Every year iPhone owners are faced with the same conundrum, ‘should I upgrade?’ Well, hopefully we can answer that for you right now.
The iPhone 6s does sport a different design to last year’s model, but unless you’re Mr Holmes himself, you’d be hard-pressed to spot the changes that have been made.
Aesthetically Apple’s simply repurposed the same design as that of the iPhone 6; a slim metal body with heavily rounded corners and sides, a small camera bump, pillowed surface glass on the front and of course, the singular home button. That’s by no means a criticism however as it’s still one of the most elegant looking smartphones out there.
Sadly there’s been no attempt to slim down those unsightly thick antenna break lines running across the metal back, but there is a new rose gold options that’s turning heads and we’re big fans of the addition.
Aside from the small ‘S’ scribed onto the newer iPhone’s back, there’s one notable difference that you can’t see. Whilst our iPhone 6 didn’t succumb to the woes of Bendgate, some user’s phones did and in an attempt to avoid any such repeat bad publicity, Apple’s strengthened the body of the 6s.
The main structure is now hewn from stronger 7000 series aluminium and the biggest problem areas of the 6’s body now posses a thicker internal structure. The 6s is also technically bigger than its predecessor, but we’re talking a matter of micrometres in all directions, so only accessories with the tightest of tolerance might not be fully compatible if you decide to upgrade.
Whilst the differences in design are slight, when it comes to the screens on these phones they’re non-existent. Apple’s stuck to its guns, giving you the same 4.7-inch Retina HD panel including its unorthodox 1334×750 resolution.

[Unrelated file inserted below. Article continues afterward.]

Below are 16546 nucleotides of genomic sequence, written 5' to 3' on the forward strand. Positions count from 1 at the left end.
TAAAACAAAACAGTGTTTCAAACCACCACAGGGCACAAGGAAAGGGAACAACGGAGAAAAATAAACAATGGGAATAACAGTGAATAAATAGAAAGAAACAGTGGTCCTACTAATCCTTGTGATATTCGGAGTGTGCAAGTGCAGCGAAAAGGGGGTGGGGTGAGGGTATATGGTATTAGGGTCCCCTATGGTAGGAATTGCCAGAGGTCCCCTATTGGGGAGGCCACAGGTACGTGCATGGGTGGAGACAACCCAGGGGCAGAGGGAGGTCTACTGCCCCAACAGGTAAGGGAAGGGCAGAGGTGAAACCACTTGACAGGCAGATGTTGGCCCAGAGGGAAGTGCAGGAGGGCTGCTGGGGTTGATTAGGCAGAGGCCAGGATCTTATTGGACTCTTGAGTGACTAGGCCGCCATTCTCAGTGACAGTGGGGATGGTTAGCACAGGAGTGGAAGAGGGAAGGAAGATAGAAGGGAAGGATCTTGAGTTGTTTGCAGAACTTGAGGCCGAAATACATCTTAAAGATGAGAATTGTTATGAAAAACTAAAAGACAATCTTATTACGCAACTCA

In practice it’s still a very beautiful screen, with accurate colours, low reflectivity, great overall brightness and the best viewing angles around, but beside the Android and Windows Phone rivals with their larger Full HD, 2K and in the case of the Sony Xperia Z5 Premium, 4K displays, it feels like it lags behind if it’s impact you’re after.
The iPhone 6 launched on iOS 8 but made the jump to iOS 9 just ahead of its successor’s arrival, so for the most part both phones feel like they’re on a level playing field.
Looking ahead, when Apple does decide to turn off the update tap for the iPhone 6, it’ll do so one year earlier than for the 6s, unsurprisingly giving you better future proofing by adopting the newer handset.
Whichever iPhone you favour, you can expect slick navigation, clear iconography and handy features like Siri Suggestions, which collate recommended apps, contacts and news stories in one place, as well as Apple Pay which has a massive lead on the mobile payment game in the UK against the likes of Android Pay and Samsung Pay.
The biggest differentiator is of course 3D Touch – a new ability facilitated but a specialised capacitor layer behind the 6s’s screen. Push pushing with greater force on app icons, links in emails and messages and more, you can call up a different set of behaviours, options or previews unavailable to the iPhone 6.